Indianapolis Colts

Assessing Every Indianapolis Colts UDFA's Chances of Making the Final Roster

Kyle J. RodriguezCorrespondent IMay 22, 2014

Assessing Every Indianapolis Colts UDFA's Chances of Making the Final Roster

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    AJ Mast/Associated Press

    The undrafted free agents that the Indianapolis Colts signed have gotten to work at the team's facility for rookie minicamp, and they will continue to get work throughout the summer. 

    UDFAs are a hopeful group, both individually and from a fan perspective, with everybody looking for the next diamond in the rough. Every prospect is looking for his big break, while fans look for the best in players that somehow went overlooked in the draft. 

    When it comes to the extensive list of UDFAs the Colts signed, what can we reasonably expect? That's the question we tackle today as we look at each prospect's chances to make the Colts' final roster in September. 

DT Zach Kerr, Delaware

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    Michael Conroy/Associated Press

    The former Delaware defensive tackle is one of the Colts’ most talented undrafted free agents and plays at a position that the Colts need depth at.

    Currently, Josh Chapman is the only pure nose tackle on the Colts roster. But don’t take that to mean that Kerr is a shoo-in for the final roster. While some saw Kerr as a potential mid-round draft pick, he went undrafted for a reason. While the Colts don’t have a true nose tackle, Montori Hughes has the potential to slide inside, as does Arthur Jones.

    Jones likely will replace Cory Redding at end, but in 2014 the team may try to get the two—along with Ricky Jean Francois—on the field together as much as possible. Overall, however, it’s a position of need for Indianapolis and Kerr is talented, giving him as good of a shot as any to make the roster.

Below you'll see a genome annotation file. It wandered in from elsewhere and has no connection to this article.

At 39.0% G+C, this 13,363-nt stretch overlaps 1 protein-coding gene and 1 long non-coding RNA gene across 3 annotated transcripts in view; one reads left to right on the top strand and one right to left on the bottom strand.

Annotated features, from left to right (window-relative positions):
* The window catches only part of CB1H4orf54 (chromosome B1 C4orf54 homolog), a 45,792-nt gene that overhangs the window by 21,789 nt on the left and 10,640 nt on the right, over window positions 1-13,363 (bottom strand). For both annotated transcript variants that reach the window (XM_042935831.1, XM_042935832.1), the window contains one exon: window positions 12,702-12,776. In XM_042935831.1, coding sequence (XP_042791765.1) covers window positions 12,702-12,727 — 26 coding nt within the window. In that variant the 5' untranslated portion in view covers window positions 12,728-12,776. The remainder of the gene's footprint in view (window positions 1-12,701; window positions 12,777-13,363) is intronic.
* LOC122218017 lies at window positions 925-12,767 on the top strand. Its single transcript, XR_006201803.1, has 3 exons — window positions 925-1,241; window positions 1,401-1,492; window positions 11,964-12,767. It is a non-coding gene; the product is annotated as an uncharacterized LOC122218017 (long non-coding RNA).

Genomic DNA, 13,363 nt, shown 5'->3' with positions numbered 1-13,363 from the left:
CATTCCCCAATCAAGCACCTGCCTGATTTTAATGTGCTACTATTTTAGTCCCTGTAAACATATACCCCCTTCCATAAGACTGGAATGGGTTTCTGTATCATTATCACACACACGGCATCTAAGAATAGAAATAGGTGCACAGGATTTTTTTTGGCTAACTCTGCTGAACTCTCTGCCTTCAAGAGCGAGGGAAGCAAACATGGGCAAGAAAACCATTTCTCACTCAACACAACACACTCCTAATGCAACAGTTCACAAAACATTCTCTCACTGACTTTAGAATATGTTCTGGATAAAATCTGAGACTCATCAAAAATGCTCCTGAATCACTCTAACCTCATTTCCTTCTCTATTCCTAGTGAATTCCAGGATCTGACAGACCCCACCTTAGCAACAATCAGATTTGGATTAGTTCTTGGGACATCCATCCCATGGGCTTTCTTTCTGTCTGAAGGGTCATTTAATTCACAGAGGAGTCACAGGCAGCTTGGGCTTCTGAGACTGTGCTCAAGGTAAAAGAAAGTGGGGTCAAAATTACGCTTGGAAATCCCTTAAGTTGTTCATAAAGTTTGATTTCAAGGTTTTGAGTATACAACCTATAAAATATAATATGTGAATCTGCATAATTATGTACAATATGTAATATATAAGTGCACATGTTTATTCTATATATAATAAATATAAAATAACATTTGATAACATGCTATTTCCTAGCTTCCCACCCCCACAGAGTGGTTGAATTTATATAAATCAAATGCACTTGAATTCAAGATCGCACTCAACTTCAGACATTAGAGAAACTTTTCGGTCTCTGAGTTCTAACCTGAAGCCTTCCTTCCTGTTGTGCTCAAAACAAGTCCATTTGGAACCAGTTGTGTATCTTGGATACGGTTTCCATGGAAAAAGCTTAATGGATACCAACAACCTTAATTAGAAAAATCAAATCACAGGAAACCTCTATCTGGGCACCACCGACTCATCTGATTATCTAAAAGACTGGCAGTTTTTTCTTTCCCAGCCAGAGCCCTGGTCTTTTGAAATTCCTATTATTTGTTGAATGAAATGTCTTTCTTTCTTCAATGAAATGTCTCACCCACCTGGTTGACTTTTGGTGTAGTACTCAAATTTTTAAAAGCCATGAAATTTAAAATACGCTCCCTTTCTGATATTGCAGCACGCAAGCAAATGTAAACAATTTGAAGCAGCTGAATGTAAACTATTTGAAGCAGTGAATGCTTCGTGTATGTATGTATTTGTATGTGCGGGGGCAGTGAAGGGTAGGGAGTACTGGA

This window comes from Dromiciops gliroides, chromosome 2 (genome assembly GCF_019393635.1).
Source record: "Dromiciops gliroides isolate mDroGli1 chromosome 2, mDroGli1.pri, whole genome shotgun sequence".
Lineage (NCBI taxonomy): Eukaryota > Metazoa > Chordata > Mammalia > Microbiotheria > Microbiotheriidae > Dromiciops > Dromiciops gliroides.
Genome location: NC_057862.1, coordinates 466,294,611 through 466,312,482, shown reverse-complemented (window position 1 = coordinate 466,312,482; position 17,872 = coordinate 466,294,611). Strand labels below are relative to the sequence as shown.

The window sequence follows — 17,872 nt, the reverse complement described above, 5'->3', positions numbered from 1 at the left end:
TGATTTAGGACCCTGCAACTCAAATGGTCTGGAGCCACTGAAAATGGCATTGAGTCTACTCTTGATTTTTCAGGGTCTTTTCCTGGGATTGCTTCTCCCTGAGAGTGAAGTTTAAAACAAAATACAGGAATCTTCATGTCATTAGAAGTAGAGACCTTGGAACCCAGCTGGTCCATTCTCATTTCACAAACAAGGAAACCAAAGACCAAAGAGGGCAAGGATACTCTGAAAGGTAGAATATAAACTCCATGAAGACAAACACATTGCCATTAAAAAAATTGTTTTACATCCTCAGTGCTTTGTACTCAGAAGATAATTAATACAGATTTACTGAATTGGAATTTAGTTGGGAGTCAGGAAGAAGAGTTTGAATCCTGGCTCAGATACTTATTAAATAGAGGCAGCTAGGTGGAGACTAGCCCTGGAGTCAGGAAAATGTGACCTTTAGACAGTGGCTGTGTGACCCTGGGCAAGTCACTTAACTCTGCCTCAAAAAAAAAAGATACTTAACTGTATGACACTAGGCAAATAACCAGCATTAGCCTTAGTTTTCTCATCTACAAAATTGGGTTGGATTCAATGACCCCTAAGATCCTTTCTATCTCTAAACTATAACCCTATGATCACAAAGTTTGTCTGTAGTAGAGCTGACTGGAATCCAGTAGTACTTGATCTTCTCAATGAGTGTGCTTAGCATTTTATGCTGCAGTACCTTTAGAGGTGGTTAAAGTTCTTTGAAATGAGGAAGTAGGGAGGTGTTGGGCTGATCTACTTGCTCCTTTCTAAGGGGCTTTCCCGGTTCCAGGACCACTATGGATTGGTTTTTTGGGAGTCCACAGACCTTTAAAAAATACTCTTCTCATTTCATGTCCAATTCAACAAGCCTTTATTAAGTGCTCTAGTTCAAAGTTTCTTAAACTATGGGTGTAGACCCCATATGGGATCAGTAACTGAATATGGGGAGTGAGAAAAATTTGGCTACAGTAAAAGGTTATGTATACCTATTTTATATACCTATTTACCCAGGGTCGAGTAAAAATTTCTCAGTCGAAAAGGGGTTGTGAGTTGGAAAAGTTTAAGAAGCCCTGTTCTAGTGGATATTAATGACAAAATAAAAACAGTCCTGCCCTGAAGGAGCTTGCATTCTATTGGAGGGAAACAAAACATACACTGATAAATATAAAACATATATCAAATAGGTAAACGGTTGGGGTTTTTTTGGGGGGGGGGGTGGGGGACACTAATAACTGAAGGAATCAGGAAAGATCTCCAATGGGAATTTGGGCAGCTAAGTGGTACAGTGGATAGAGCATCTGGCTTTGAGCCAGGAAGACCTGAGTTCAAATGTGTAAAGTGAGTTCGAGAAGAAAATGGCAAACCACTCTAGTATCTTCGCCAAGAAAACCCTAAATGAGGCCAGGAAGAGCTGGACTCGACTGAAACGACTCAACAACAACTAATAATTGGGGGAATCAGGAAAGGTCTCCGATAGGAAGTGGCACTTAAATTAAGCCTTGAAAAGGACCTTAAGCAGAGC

Chance: 60 percent

C Jonotthan Harrison, Florida

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    Michael Conroy/Associated Press

    The Colts desperately need people to compete at the center position, and Jonotthan Harrison is a prime candidate to push current backup center Thomas Austin. Harrison was a three-year starter at Florida and was known to be a leader on the team, giving him the character that head coach Chuck Pagano values so highly.

    Harrison is a strong, resilient center, but he doesn’t necessarily move well. The Colts don’t ask their centers to move as much as they do their guards, but Harrison still may struggle in camp because of it. Plus, the Colts may not feel like they need a true backup center, having Jack Mewhort and Donald Thomas both with history at center. But, like Kerr, Harrison’s overall talent at a position of need makes him one of the better UDFA options of this class.

    Chance: 65 percent

CB Loucheiz Purifoy, Florida

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    Michael Conroy/Associated Press